Some of the folders in the screen shot above bear some explanation. “Client Copies” are copies of documents I upload to my HIPAA-compliant drop box so that the client can download and review the documents. At the end of the case, one can put all documents there and upload the folder to the drop box, or burn them to a CD and mail that to the client. It saves a lot of clerical work and expense, since all that is required is a few seconds spent copying and pasting, rather than photocopying, preparing a label, and mailing.

The “EAMS” subfolder comes in handy when collecting the multitude of documents required for e-filers or (even more) for OCR filers. I store in the same folder the submit data messages EAMS emits, and a screen shot of the attachments I uploaded. In complex cases where there are additional submissions to the WCAB, I have subfolders with the date so that I can keep the submissions organized.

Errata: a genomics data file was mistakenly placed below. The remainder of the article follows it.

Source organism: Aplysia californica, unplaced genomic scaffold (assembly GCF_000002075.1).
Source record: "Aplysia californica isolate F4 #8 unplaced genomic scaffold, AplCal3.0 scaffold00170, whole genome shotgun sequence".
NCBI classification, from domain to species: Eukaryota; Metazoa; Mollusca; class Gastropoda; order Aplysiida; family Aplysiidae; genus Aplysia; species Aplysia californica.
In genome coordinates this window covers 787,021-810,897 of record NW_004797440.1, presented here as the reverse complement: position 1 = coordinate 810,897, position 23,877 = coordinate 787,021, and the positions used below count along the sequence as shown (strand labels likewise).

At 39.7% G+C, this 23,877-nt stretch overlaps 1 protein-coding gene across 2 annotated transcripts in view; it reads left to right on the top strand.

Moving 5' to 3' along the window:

I keep all data files on “D” drive for ease of backup. I keep the client folder tree pictured above in the “WC” folder, where each client has a subfolder. When I open a new case, I just copy the empty folders to the new folder. To copy all at once, open the tree folder, then use Ctrl+A to highlight the folders, Ctrl+C to copy them, then insert the cursor into the client’s folder and use Ctrl+V.

Alternatively, you can open the folder where the tree is stored, right click on “Tree,” then select “Copy” from the dropdown menu, then place cursor on white space in folder, right click and select “Paste.” The result will be a folder named “copy of tree,” which you can then rename by right clicking on the folder and selecting “Rename.” Then put in the client’s name.
Legal folder tree

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Labeling Files